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Why Do Babies Roll Their Eyes While Sleeping And When To Worry?

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Eye rolling in babies can be worrisome for most parents. However, many infants may roll their eyes for normal reasons and without any pathologies. Do seek medical care if your baby rolls eyes too frequently and has signs and symptoms of any neurological disorders.

Read this post to know more about the causes, symptoms, warning signs, and considerations to keep in mind about eye-rolling in babies.

Why Do Babies Roll Their Eyes While Sleeping?

Babies may roll eyes since their eye muscles and the visual system are not yet completely developed. Eyesight and control over eye muscles gradually develop in babies over time (1).

Eye rolling tends to happen during the transitional time between sleep and wakefulness. You may often notice eye-rolling when your baby falls asleep or while breastfeeding. It can be slow, repeated opening and closing of the eyes. While breastfeeding does not cause eye-rolling in babies, most moms often observe their little ones close their eyes during nursing sessions.

Neurological disorders, head injuries, hypoglycemia (low blood sugar), fever, etc. may cause seizure-related eye-rolling in many babies. Younger babies may roll their eyes since they have poor eye muscle control and developing brain functions. Whereas, it couldbe more likely due to pathology in a ten-month-old baby who has developed reasonable control over the eye muscles.

Warning Signs And Symptoms In A Baby Rolling Eyes

Eye rolling can be normal in many circumstances. There won’t be any signs of behavioral or physical changes in babies who have normal eye movements. But, pathological eye roll may also be associated with other symptoms depending on the brain’s affected area or the problem with the visual system.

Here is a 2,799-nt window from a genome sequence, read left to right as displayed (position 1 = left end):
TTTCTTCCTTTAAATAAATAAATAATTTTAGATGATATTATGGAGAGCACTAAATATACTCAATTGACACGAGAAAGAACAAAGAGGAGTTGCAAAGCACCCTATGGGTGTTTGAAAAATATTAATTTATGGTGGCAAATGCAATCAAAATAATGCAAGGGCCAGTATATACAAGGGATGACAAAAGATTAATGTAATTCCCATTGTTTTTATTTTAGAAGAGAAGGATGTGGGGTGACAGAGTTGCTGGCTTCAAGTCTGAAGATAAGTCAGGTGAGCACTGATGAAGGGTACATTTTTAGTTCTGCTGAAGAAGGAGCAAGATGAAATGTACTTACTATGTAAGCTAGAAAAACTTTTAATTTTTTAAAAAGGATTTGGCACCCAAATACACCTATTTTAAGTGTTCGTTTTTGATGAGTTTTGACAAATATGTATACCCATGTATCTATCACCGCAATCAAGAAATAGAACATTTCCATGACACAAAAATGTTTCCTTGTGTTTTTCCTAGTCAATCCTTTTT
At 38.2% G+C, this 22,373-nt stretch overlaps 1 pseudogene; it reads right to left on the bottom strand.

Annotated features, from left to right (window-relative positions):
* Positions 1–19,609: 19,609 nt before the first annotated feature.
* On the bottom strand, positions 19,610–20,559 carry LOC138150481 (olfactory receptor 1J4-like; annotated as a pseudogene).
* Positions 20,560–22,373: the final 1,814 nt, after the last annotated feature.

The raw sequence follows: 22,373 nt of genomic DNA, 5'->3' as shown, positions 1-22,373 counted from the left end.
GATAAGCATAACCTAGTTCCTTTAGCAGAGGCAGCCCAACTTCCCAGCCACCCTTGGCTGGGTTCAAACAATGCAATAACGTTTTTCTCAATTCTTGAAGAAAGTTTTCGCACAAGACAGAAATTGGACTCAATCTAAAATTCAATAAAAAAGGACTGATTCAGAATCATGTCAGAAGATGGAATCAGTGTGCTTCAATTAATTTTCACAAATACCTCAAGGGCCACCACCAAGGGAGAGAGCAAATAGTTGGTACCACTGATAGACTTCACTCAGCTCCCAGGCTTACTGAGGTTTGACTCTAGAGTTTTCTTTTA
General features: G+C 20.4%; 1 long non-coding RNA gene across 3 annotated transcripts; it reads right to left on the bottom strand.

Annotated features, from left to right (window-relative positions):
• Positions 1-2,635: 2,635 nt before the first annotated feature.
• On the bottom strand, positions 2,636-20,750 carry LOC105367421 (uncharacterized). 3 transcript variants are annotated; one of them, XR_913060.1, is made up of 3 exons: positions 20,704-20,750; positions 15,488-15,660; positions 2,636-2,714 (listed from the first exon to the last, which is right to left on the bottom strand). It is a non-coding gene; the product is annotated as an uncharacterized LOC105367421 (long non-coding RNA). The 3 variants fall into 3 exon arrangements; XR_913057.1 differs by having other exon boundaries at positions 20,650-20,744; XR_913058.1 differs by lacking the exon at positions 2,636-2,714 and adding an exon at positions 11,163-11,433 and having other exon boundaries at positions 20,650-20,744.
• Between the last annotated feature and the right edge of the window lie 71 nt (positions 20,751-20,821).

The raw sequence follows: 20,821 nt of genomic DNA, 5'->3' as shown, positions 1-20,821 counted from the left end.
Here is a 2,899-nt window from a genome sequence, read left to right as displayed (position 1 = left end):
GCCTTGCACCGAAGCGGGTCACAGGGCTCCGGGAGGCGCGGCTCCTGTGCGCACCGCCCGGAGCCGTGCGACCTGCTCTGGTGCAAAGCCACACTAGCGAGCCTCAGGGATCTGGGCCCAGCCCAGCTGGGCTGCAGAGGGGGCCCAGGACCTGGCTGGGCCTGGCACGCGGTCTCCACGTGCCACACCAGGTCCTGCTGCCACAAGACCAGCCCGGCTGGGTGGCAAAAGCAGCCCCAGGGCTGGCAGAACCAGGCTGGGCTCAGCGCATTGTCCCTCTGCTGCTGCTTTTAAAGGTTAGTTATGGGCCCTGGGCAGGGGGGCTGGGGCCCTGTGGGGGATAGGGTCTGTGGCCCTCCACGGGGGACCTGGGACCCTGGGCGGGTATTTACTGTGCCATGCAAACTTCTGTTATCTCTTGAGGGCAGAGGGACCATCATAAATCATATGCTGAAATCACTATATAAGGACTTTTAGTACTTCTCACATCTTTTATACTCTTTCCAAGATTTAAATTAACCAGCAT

If you notice your baby rolling eyes often, look for signs of neurological disorders such as infantile spasms (West syndrome). You may also look for any warning signs of serious illnesses that may cause eye-rolling in infants. These warning signs may include (2):

  • Limb stiffening
  • Shivering
  • Irregular breathing
  • Increased irritability
  • Jerky body movements or convulsions
  • Prolonged crying

These can be symptoms of seizure in babies, and they may often require special care to avoid head injuries or other traumas during the seizure. 

Eye movements not seen as normal include eyes that look only to one side and seem to be ‘stuck’ that side or eyes jerking from side to side constantly and not just associated with falling asleep or feeding.

What To Do If A Baby Rolls Eyes?

Frequent observation is required to determine whether eye-rolling is severe or not. You may keep a log of the number of times eye-rolling occurs and any associated symptoms. Daily records on the baby’s eye-rolling habit can be useful for diagnosis.

If possible take a recording of the event on your phone. It sometimes comes in handy when the healthcare provider is seeing the baby when the eye movements are not happening.

A seizure can be due to fever, infections, or epilepsy disorder in babies. Seek immediate medical care to diagnose the cause.

When To Consult A Doctor

Consult your baby’s pediatrician if you notice abnormal eye-rolling in your baby. If you are concerned or suspect infantile seizure, discuss with your doctor to diagnose the causes.

Babies may roll eyes due to pathological conditions or as a result of normal development. Although it is challenging to differentiate while observing, many parents or caregivers can sense when something is wrong with their little one. Never ignore any warning signs when a baby rolls eyes, signs since early intervention may have favorable outcomes than a delayed diagnosis and treatment of neurological disorders.

References:

MomJunction's health articles are written after analyzing various scientific reports and assertions from expert authors and institutions. Our references (citations) consist of resources established by authorities in their respective fields. You can learn more about the authenticity of the information we present in our editorial policy.
1. Infant Vision: Birth to 24 Months of Age; American Optometric Association
2. Infantile Spasms Symptoms and Diagnosis; The University of Pittsburgh Medical Center